Speaking of fishing, though, rumors of big fish have figured prominently in my explorations in the area, although not in Emerald or Heather Lakes. My neighbor tells stories of crossing the divide above the lakes and fishing Fridley Lakes on the Yellowstone side during the early sixties and catching a few really big fish, up to seven and a half pounds. During the summer of 2000, it was a goal of mine to get up to that divide, and see what was involved with crossing over to Fridley Lakes, as there is no public access from the Yellowstone side. On the topo map, the 1:24000 Fridley Peak Quadrangle, which you will probably want to get a copy of, the headwall above Heather Lake doesn’t look too bad, but maps often don’t show everything, and in person it’s a near-verticalFridley Lakes headwall. If you plan on getting over it you’d better have ropes, protection, and technical rock climbing experience. It is possible to scramble up through the cliffs just to the west of the summit of 10,265 Overlook Mountain, though, which will reward you with tremendous views of the northern Gallatin Range. Fridley Lakes lie about 800 vertical feet below. I still haven’t fished them, our trips to Emerald and Heather Lakes have been day trips, but I imagine an overnighter to Fridley Lakes is in order. The descent to them doesn’t look bad at all; the only tricky part is getting through the cliffs on the Heather Lake side of Overlook Mountain. As mentioned, look for the breaks in the cliffs just to the west of the summit and you will only need to use your hands in a few spots. I’d call it Class IV climbing. A fall near the top would be distinctly unhealthy, but if you choose your foot and handholds carefully it isn’t hard to overcome. Regardless of whether you continue down to Fridley Lakes, climbing Overlook Mountain is a most worthwhile addition to a hike to Emerald and Heather Lakes.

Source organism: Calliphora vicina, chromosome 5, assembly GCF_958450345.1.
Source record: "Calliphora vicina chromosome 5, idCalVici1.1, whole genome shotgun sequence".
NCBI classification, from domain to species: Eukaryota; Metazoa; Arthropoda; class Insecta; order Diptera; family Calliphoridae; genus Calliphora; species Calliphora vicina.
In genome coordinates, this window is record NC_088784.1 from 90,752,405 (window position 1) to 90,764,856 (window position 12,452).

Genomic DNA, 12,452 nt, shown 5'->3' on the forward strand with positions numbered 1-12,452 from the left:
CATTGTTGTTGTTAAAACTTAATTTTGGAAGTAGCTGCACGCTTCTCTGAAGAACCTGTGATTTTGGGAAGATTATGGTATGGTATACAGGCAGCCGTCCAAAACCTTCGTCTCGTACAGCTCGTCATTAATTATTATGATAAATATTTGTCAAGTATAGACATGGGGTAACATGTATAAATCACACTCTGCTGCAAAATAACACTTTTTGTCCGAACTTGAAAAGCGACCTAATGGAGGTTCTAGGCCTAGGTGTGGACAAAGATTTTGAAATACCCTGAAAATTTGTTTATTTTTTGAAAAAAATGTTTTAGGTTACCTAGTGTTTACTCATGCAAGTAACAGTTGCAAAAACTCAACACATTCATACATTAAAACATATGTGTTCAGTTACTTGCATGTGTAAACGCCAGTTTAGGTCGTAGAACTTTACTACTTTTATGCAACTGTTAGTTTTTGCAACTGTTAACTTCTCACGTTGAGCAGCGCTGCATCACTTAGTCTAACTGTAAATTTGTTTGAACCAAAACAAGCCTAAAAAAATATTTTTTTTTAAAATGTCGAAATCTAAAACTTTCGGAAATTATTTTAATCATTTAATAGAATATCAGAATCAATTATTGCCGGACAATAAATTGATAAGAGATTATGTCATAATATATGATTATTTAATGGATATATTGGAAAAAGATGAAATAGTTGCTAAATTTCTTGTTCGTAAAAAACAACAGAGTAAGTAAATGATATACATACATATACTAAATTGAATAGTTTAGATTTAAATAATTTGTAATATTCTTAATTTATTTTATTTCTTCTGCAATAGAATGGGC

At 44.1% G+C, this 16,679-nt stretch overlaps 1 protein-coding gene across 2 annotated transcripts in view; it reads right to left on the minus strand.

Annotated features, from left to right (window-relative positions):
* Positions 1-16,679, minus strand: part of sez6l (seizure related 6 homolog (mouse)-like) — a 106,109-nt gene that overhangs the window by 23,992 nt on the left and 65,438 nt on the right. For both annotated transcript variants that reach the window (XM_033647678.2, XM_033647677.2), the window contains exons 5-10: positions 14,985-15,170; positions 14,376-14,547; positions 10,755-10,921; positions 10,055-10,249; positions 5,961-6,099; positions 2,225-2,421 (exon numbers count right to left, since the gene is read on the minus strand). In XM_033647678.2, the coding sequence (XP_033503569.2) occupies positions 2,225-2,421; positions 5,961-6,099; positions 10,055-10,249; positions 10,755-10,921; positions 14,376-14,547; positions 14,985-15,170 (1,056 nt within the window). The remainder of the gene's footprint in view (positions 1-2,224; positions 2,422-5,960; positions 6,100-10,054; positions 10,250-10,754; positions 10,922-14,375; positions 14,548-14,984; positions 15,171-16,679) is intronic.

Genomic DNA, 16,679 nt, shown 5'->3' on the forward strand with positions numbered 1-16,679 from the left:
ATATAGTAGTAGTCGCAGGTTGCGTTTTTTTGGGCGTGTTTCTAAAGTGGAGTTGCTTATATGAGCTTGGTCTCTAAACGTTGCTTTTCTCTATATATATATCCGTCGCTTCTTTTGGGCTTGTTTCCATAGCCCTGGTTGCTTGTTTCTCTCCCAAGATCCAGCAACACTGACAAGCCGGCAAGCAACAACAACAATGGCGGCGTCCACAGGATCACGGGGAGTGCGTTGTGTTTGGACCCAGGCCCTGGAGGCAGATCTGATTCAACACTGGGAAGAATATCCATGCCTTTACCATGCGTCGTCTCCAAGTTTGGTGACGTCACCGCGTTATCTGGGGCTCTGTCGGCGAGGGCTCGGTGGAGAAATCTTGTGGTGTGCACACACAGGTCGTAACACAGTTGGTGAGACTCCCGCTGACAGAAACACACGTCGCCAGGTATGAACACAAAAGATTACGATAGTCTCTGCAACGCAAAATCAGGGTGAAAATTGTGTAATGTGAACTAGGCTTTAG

So, there, you have it; a pair of beautiful alpine lakes, reachable by anyone in reasonable condition. Doing it as a day hike will provide a good workout, although certainly not excessive. You have the option to extend the trip as much as you desire. Make it an overnighter, do some fishing and/or climb Overlook Mountain, and continue to Fridley Lakes. Another very interesting possibility would be to continue south along the ridge from the summit of Overlook Mountain, past two more 10,000+ summits, and then descending into the cirque containing Hyalite Lake in the main Hyalite Creek drainage. Be aware this would require some route-finding ability in getting down off the ridge into the Hyalite Lake cirque. You will want to either descent somewhere directly east of Hyalite Lake, or else stay on the ridgetop clear around the south end of the cirque, until you reach Hyalite Peak and the Gallatin Crest trail. From there you can follow the trail back down Hyalite Creek. This trip would necessitate arranging a vehicle shuttle to the Hyalite Creek trailhead, although particularly on a weekend you shouldn’t have trouble hitchhiking back to the East Fork Hyalite trailhead. Whatever degree of expedition you choose to make a trip to Emerald and Heather Lakes, you’ll be surrounded by beautiful, wild country, and what more can you ask?

See you along the trail.